Sep 21, 07 : New Wind Power Tech Could Change Cargo Shipping
KiteShip Making Breakthroughs
By: Terry McSweeney
SAN FRANCISCO, Sep. 21, 2007 (KGO) - An East Bay company is hoping to harness wind power in a way that could change cargo shipping forever. It's a new twist on a very old technology.
The first sailing ship came into San Francisco Bay through the Golden Gate in 1775. There's nothing new about wind power. But there is something very new about the big plans to harness much more of that power.
A huge kite was on the Bay last weekend helping pull a 140 ton workboat from the Golden Gate Bridge to Alameda. KiteShip Corporation of Alameda put on the combination demonstration and experiment to promote this form of wind power. Company executives say it can reduce cargo ship fuel consumption by 10-25 percent -- which would be huge savings.
"Ships burn $1 million, $2 million, even $5 million dollars of fuel per year," said Dave Culp, KiteShip Corporation.
And it would clean up the air filling those kites.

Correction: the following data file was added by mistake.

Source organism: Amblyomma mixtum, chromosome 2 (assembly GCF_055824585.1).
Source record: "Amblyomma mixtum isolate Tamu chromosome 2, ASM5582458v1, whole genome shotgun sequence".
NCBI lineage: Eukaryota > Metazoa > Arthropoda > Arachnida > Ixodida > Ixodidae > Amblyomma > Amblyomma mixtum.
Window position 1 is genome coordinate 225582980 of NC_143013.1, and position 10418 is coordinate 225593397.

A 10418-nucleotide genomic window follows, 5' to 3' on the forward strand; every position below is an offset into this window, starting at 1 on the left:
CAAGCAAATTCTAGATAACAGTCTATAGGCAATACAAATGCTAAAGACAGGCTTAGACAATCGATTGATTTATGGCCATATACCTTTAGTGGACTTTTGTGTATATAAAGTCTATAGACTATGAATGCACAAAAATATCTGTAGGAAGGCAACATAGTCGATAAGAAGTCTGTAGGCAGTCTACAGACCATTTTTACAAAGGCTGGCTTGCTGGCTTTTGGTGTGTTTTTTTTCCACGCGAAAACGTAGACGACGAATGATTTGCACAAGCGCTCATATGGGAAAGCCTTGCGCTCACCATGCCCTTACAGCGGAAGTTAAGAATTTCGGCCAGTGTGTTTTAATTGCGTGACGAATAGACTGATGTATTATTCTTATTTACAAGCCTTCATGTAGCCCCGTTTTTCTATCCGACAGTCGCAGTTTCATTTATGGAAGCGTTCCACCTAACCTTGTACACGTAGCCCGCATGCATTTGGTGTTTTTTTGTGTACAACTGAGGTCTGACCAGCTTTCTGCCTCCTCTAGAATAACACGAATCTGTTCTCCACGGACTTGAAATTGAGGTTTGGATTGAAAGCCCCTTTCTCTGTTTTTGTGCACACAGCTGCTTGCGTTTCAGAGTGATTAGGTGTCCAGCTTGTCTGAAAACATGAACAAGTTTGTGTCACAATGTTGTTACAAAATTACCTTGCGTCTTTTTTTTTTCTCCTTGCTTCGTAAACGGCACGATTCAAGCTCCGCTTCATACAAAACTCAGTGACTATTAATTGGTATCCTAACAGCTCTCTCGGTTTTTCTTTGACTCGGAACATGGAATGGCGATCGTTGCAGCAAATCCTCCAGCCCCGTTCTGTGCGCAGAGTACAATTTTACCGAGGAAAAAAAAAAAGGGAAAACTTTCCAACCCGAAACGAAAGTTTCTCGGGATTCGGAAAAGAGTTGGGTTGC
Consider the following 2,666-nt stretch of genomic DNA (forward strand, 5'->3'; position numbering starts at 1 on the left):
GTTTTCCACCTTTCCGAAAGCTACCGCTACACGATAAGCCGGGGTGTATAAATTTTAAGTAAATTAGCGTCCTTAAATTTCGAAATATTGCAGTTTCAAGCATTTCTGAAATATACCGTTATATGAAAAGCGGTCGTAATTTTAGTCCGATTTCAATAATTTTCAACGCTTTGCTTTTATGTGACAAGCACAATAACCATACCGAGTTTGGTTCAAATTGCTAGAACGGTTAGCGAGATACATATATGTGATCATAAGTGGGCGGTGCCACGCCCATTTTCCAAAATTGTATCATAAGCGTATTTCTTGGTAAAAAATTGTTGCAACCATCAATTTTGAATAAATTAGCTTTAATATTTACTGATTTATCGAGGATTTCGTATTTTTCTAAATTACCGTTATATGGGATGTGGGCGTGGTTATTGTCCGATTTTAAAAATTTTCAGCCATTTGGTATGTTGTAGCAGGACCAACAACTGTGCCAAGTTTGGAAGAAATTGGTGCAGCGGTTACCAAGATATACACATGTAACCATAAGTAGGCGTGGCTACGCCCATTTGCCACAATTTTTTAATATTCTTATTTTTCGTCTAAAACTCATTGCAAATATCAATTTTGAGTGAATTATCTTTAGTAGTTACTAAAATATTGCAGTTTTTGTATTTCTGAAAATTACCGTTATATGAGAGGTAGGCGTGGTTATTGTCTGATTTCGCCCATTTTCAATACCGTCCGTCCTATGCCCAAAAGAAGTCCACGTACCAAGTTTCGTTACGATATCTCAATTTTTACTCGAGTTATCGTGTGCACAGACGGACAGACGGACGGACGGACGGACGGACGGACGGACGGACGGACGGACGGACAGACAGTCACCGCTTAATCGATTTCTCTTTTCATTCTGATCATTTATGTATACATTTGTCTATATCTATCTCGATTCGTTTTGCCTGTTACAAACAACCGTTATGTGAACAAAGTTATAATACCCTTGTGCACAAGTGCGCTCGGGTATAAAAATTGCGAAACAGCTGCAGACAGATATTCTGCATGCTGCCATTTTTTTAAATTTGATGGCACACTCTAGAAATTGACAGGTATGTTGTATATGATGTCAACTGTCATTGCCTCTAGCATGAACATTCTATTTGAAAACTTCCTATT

"Every gallon of fuel not burned is three gallons of worth of CO2 that doesn't go into the atmosphere, its huge amounts of sulfur dioxide that doesn't go into the atmosphere, huge amounts of nitrous dioxide that doesn't go into the atmosphere," said Dave Culp.
KiteShip's Dean Jordan assessed the partially windpowered cruise -- not all went so smoothly.
"We didn't get a practice and we had to fabricate all the equipment we used on the vessel to steer the kite," said Dean Jordan, KiteShip Corporation.
There was trouble with one of the three wenches.
"The line would come on the wench and then lock up," said Dean Jordan.
Still the experiment was educational. Jordan and Culp worked together in the 90's on a kite for the Oracle/BMW team in the America's Cup Yacht Race. He says had those on board the yacht deployed their kite, which was an approved spinnaker replacement sail -- the USA would have defeated New Zealand and this type of wind power would be famous by now.
"Can you imagine Oracle wins America's Cup by flying a kite - It would have made headlines around the world!" said Dean Jordan.
KiteShip hopes its next video will allow it to make headlines by engineering a 13,000 square foot kite to co-power vessels up to 600 feet in length saving $300,000 dollars in fuel per year, per vessel.
It seems it's not a matter of if but when for this technology -- companies in Europe and Asia are all working on this technology. The folks at KiteShip say the future is near. That those huge kites will be helping to haul huge cargo ships in three to five years.
Copyright 2007, ABC7/KGO-TV/DT.
Original article: http://abclocal.go.com/kgo/story?section=local&id=5668625